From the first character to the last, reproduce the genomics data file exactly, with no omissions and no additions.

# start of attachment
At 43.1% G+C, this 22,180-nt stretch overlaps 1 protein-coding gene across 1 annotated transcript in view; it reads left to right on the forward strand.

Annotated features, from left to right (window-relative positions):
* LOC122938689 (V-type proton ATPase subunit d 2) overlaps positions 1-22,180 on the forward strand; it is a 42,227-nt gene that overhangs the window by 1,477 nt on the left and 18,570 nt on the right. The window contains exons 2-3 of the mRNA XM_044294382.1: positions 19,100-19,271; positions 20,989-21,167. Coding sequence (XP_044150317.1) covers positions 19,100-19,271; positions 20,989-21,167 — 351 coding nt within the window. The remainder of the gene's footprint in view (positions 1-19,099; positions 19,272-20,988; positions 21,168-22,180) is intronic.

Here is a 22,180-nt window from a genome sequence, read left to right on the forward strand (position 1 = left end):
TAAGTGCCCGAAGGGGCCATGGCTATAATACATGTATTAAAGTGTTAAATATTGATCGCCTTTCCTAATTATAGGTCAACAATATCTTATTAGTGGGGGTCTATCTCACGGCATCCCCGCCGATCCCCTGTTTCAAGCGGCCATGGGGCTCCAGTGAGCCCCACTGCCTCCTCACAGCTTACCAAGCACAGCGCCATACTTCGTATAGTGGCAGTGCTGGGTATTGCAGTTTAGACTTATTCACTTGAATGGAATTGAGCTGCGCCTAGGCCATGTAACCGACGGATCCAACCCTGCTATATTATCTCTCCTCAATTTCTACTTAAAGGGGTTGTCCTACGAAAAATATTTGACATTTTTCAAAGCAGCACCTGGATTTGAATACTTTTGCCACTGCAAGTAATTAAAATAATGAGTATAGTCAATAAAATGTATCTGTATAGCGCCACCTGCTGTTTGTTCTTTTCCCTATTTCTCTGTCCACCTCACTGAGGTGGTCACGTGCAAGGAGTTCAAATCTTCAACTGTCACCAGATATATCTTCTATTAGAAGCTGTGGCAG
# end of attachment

At 43.1% G+C, this 22,180-nt stretch overlaps 1 protein-coding gene across 1 annotated transcript in view; it reads left to right on the forward strand.

Annotated features, from left to right (window-relative positions):
* LOC122938689 (V-type proton ATPase subunit d 2) overlaps positions 1-22,180 on the forward strand; it is a 42,227-nt gene that overhangs the window by 1,477 nt on the left and 18,570 nt on the right. The window contains exons 2-3 of the mRNA XM_044294382.1: positions 19,100-19,271; positions 20,989-21,167. Coding sequence (XP_044150317.1) covers positions 19,100-19,271; positions 20,989-21,167 — 351 coding nt within the window. The remainder of the gene's footprint in view (positions 1-19,099; positions 19,272-20,988; positions 21,168-22,180) is intronic.

Here is a 22,180-nt window from a genome sequence, read left to right on the forward strand (position 1 = left end):
TAAGTGCCCGAAGGGGCCATGGCTATAATACATGTATTAAAGTGTTAAATATTGATCGCCTTTCCTAATTATAGGTCAACAATATCTTATTAGTGGGGGTCTATCTCACGGCATCCCCGCCGATCCCCTGTTTCAAGCGGCCATGGGGCTCCAGTGAGCCCCACTGCCTCCTCACAGCTTACCAAGCACAGCGCCATACTTCGTATAGTGGCAGTGCTGGGTATTGCAGTTTAGACTTATTCACTTGAATGGAATTGAGCTGCGCCTAGGCCATGTAACCGACGGATCCAACCCTGCTATATTATCTCTCCTCAATTTCTACTTAAAGGGGTTGTCCTACGAAAAATATTTGACATTTTTCAAAGCAGCACCTGGATTTGAATACTTTTGCCACTGCAAGTAATTAAAATAATGAGTATAGTCAATAAAATGTATCTGTATAGCGCCACCTGCTGTTTGTTCTTTTCCCTATTTCTCTGTCCACCTCACTGAGGTGGTCACGTGCAAGGAGTTCAAATCTTCAACTGTCACCAGATATATCTTCTATTAGAAGCTGTGGCAG